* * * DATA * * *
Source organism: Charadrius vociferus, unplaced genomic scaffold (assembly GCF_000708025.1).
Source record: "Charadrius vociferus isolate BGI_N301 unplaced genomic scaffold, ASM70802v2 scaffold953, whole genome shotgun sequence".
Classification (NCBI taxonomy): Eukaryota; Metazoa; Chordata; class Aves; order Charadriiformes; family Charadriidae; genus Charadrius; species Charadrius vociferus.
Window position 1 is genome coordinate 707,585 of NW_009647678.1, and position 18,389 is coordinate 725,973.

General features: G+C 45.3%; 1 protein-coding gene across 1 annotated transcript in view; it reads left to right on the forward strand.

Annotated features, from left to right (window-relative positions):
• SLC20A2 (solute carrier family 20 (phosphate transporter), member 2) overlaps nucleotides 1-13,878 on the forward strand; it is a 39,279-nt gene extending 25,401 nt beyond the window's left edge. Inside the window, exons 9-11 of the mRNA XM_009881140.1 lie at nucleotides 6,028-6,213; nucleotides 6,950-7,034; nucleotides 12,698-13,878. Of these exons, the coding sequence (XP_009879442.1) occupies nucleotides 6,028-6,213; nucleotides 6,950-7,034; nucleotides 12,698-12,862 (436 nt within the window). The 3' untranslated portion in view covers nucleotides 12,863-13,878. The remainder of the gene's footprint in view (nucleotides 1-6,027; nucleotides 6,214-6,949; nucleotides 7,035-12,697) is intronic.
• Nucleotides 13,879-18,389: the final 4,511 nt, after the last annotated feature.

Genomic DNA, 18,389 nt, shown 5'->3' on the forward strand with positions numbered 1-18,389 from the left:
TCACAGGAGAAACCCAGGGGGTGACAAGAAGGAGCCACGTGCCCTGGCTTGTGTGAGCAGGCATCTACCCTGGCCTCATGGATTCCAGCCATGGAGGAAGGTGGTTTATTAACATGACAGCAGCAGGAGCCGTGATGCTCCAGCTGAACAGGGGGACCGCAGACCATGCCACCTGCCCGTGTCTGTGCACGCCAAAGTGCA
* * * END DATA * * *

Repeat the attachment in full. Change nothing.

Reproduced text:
Source organism: Charadrius vociferus, unplaced genomic scaffold (assembly GCF_000708025.1).
Source record: "Charadrius vociferus isolate BGI_N301 unplaced genomic scaffold, ASM70802v2 scaffold953, whole genome shotgun sequence".
Classification (NCBI taxonomy): Eukaryota; Metazoa; Chordata; class Aves; order Charadriiformes; family Charadriidae; genus Charadrius; species Charadrius vociferus.
Window position 1 is genome coordinate 707,585 of NW_009647678.1, and position 18,389 is coordinate 725,973.

General features: G+C 45.3%; 1 protein-coding gene across 1 annotated transcript in view; it reads left to right on the forward strand.

Annotated features, from left to right (window-relative positions):
• SLC20A2 (solute carrier family 20 (phosphate transporter), member 2) overlaps nucleotides 1-13,878 on the forward strand; it is a 39,279-nt gene extending 25,401 nt beyond the window's left edge. Inside the window, exons 9-11 of the mRNA XM_009881140.1 lie at nucleotides 6,028-6,213; nucleotides 6,950-7,034; nucleotides 12,698-13,878. Of these exons, the coding sequence (XP_009879442.1) occupies nucleotides 6,028-6,213; nucleotides 6,950-7,034; nucleotides 12,698-12,862 (436 nt within the window). The 3' untranslated portion in view covers nucleotides 12,863-13,878. The remainder of the gene's footprint in view (nucleotides 1-6,027; nucleotides 6,214-6,949; nucleotides 7,035-12,697) is intronic.
• Nucleotides 13,879-18,389: the final 4,511 nt, after the last annotated feature.

Genomic DNA, 18,389 nt, shown 5'->3' on the forward strand with positions numbered 1-18,389 from the left:
TCACAGGAGAAACCCAGGGGGTGACAAGAAGGAGCCACGTGCCCTGGCTTGTGTGAGCAGGCATCTACCCTGGCCTCATGGATTCCAGCCATGGAGGAAGGTGGTTTATTAACATGACAGCAGCAGGAGCCGTGATGCTCCAGCTGAACAGGGGGACCGCAGACCATGCCACCTGCCCGTGTCTGTGCACGCCAAAGTGCA